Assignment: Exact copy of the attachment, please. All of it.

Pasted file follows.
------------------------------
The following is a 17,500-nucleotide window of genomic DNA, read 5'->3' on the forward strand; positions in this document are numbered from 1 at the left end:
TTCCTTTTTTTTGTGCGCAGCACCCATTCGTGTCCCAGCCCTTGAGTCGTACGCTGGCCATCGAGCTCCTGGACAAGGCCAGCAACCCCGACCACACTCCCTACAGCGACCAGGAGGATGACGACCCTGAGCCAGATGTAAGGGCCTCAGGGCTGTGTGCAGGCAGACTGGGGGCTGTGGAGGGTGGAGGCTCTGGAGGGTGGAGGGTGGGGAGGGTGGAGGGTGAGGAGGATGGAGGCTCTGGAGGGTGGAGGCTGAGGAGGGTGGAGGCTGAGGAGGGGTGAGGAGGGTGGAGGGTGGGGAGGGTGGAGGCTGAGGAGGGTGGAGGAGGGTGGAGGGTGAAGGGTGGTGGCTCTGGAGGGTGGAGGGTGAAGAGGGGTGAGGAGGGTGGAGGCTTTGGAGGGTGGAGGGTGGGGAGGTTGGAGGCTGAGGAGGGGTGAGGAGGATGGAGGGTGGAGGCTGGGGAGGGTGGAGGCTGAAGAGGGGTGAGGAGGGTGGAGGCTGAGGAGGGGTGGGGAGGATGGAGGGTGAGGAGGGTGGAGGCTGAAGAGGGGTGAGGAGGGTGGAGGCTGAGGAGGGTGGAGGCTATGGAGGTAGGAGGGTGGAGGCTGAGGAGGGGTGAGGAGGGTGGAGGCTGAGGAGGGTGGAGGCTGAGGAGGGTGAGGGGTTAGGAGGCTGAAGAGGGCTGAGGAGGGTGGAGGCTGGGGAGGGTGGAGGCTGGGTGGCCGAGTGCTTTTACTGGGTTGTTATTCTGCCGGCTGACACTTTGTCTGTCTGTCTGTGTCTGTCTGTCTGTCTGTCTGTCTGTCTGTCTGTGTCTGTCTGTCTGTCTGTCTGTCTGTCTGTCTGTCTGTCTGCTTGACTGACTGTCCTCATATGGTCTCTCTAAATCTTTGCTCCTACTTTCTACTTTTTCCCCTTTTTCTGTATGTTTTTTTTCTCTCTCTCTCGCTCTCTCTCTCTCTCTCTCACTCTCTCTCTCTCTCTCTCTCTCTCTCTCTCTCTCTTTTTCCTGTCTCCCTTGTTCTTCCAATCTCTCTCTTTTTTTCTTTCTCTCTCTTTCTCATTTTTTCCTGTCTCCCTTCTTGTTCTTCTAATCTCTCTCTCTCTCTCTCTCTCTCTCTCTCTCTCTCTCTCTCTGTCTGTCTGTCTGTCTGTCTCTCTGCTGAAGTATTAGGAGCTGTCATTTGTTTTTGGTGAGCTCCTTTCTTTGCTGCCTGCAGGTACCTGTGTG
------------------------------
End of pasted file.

The following is a 17,500-nucleotide window of genomic DNA, read 5'->3' on the forward strand; positions in this document are numbered from 1 at the left end:
TTCCTTTTTTTTGTGCGCAGCACCCATTCGTGTCCCAGCCCTTGAGTCGTACGCTGGCCATCGAGCTCCTGGACAAGGCCAGCAACCCCGACCACACTCCCTACAGCGACCAGGAGGATGACGACCCTGAGCCAGATGTAAGGGCCTCAGGGCTGTGTGCAGGCAGACTGGGGGCTGTGGAGGGTGGAGGCTCTGGAGGGTGGAGGGTGGGGAGGGTGGAGGGTGAGGAGGATGGAGGCTCTGGAGGGTGGAGGCTGAGGAGGGTGGAGGCTGAGGAGGGGTGAGGAGGGTGGAGGGTGGGGAGGGTGGAGGCTGAGGAGGGTGGAGGAGGGTGGAGGGTGAAGGGTGGTGGCTCTGGAGGGTGGAGGGTGAAGAGGGGTGAGGAGGGTGGAGGCTTTGGAGGGTGGAGGGTGGGGAGGTTGGAGGCTGAGGAGGGGTGAGGAGGATGGAGGGTGGAGGCTGGGGAGGGTGGAGGCTGAAGAGGGGTGAGGAGGGTGGAGGCTGAGGAGGGGTGGGGAGGATGGAGGGTGAGGAGGGTGGAGGCTGAAGAGGGGTGAGGAGGGTGGAGGCTGAGGAGGGTGGAGGCTATGGAGGTAGGAGGGTGGAGGCTGAGGAGGGGTGAGGAGGGTGGAGGCTGAGGAGGGTGGAGGCTGAGGAGGGTGAGGGGTTAGGAGGCTGAAGAGGGCTGAGGAGGGTGGAGGCTGGGGAGGGTGGAGGCTGGGTGGCCGAGTGCTTTTACTGGGTTGTTATTCTGCCGGCTGACACTTTGTCTGTCTGTCTGTGTCTGTCTGTCTGTCTGTCTGTCTGTCTGTCTGTGTCTGTCTGTCTGTCTGTCTGTCTGTCTGTCTGTCTGTCTGCTTGACTGACTGTCCTCATATGGTCTCTCTAAATCTTTGCTCCTACTTTCTACTTTTTCCCCTTTTTCTGTATGTTTTTTTTCTCTCTCTCTCGCTCTCTCTCTCTCTCTCTCACTCTCTCTCTCTCTCTCTCTCTCTCTCTCTCTCTCTTTTTCCTGTCTCCCTTGTTCTTCCAATCTCTCTCTTTTTTTCTTTCTCTCTCTTTCTCATTTTTTCCTGTCTCCCTTCTTGTTCTTCTAATCTCTCTCTCTCTCTCTCTCTCTCTCTCTCTCTCTCTCTCTCTGTCTGTCTGTCTGTCTGTCTCTCTGCTGAAGTATTAGGAGCTGTCATTTGTTTTTGGTGAGCTCCTTTCTTTGCTGCCTGCAGGTACCTGTGTG